Several excellent commercial galleries now vie for the discerning private buck, including Michael Stevenson, Gallery MOMO, Warren Siebrits Modern and Contemporary Art, Bell Roberts and the Goodman Gallery. Sales are up, auction prices are at a record high and South Africa now plays host to some of the wealthiest privately sponsored art competitions on the continent: both ABSA Atelier and the SPIER Contemporary Art Award have combined purses close or in excess of 1 Million Rands each (AU$165,000).
The flipside to all this is that artists who do not produce easily saleable work like sculpture, painting, or, worse, controversial work, find it increasingly difficult to survive in an art world dominated by corporate and private sensibilities. The simple truth is that most collectors, like most artists, need to be educated before they will venture into uncharted artistic territory. This takes time and, as in any other emerging economy, time is the one commodity that few South Africans seem to have.
The private sector contemporary art scene is also focussed around the urban centres of Cape Town and Johannesburg. Given that Cape Town is a burgeoning international tourist destination and Johannesburg arguably the business metropolis in Africa, this is not surprising.
But it still does not help to dispel the stigma of contemporary art as being an elitist activity, one that in many ways now seems to embody the post-colonial dilemma of being a young nation desperately battling to shed a history of exclusion and marginalisation, only to find its best efforts frustrated by the global realities of multinational capitalism and liberal democracy.
Where government is ambivalent regarding its support of contemporary art, the capitalist, consumer driven society of South Africa is not. Consumers are purchasing and corporations are sponsoring, and without their continued investment the contemporary South African art world would be in dire straits indeed.
Sadly our government still seems more interested in window-dressing than actually doing anything inside the shop. This was on display in the recent parliamentary Budget Vote Debate where a number of worrying trends became clear: the issue of name changes (of places and all things considered colonial) still dominates the national arts agenda; though numerous educational arts initiatives are launched, owing to mismanagement and a lack of sustained financial support they soon fail miserably; 95 per cent of any art entity budget is allocated for salaries with only five per cent left for artists or new museum acquisitions; during the past four years 14,000 heritage objects were pilfered from our national museums, governmental offices and archives; and R12 million of the National Arts Council Budget for the past fiscal year remains unspent while R3 million was spent irregularly.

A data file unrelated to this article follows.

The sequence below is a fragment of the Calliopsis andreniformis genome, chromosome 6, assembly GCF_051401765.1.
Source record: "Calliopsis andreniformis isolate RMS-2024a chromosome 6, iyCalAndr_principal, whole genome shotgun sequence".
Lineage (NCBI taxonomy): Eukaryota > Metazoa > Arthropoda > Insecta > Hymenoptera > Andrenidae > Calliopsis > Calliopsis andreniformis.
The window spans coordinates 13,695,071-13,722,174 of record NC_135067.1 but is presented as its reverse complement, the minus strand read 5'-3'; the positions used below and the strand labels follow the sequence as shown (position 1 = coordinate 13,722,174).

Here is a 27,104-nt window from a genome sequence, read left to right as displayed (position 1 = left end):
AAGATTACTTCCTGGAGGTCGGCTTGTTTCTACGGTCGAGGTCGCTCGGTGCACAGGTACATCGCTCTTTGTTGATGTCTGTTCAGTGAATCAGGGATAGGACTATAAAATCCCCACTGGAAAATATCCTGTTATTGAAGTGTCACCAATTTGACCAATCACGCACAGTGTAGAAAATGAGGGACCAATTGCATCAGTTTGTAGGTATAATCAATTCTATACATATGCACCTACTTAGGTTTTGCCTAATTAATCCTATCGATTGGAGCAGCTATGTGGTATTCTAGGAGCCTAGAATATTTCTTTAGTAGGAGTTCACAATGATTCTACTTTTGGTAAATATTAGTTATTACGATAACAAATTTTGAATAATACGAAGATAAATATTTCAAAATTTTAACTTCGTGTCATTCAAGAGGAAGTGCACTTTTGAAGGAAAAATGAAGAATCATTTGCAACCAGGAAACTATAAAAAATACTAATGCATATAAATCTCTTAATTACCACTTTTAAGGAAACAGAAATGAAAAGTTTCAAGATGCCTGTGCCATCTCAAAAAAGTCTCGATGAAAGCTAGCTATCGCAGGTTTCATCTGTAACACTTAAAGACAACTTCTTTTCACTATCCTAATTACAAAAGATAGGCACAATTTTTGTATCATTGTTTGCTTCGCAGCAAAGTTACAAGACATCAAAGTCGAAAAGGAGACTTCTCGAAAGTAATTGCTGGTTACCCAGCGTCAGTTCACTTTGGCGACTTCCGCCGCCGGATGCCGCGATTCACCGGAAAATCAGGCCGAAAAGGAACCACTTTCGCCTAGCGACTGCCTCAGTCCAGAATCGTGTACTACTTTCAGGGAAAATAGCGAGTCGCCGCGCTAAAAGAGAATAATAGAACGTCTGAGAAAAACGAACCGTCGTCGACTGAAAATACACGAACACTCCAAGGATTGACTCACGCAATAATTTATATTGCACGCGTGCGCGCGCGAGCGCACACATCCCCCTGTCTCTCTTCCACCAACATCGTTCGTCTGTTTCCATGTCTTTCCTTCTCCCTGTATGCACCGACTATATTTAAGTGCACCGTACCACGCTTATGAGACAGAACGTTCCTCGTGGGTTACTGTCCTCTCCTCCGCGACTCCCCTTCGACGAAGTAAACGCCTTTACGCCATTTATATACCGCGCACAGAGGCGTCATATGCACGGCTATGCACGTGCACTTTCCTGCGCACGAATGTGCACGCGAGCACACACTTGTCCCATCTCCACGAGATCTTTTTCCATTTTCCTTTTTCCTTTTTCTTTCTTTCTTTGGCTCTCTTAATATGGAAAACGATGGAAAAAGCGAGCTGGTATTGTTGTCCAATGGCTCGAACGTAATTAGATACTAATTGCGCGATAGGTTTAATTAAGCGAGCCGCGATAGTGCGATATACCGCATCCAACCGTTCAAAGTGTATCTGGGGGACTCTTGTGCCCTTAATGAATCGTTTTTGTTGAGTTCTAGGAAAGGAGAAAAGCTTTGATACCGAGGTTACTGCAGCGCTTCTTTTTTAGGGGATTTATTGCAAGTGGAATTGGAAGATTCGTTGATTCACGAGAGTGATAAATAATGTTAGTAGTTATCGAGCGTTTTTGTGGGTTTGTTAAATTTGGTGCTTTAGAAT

Irrespective of the growing pains that accompany being a young democracy, 13 years after taking power, our national government should be held accountable. One of the major problems may be located in the centralised structure of the National Arts Council, a structure that, if weak or plagued by internal mismanagement, leaves all beneficiaries out in the cold. Another problem is the official government policy towards the arts in general, which does not provide any tax breaks or financial incentives for the collecting, commissioning or private support of the arts at all.
Nonetheless, philanthropic, nationalist images abound and should your work fit the celebratory mould of the “new” South Africa, the official stamp of approval will soon adorn it. While the situation may seem dismal now, owing to the concerted effort of individuals like Clive Kellner, chief curator of The Johannesburg Art Gallery, it may not tomorrow. The Johannesburg Art Gallery is still the only venue in Africa to host a massive showcase of contemporary African art – “Africa Remix”, curated by international rising star Simon Njami.
In a country still wracked by widespread poverty and disease, art may not seem a national prerogative. One may question whether contemporary art has any real significance in post-colonial, post-apartheid South Africa (other than being a bitter reminder of colonial subjugation, cultural displacement and class based-privilege).
Yet, as numerous contemporary scholars have shown and ordinary life clearly illustrates, culture is never pure, it is a hybrid phenomenon formed through dialogue, even if with oppressive forces. It was through the works of the African modernists such Aina Onabolu, John Mohl, George Pemba and Gerard Sekoto, among others, that control of fine art as a signifier of civilisation was wrested from the hands of colonial powers.
In doing so, their works became not only a statement of cultural resistance but also one that accurately reflects the quality and vitality of life of subjugated people in modern Africa. This journey continues.
Johan Thom is a professional artist based at the Fordsburg Artists Studios, Johannesburg.
This article first appeared on the-diplomat.com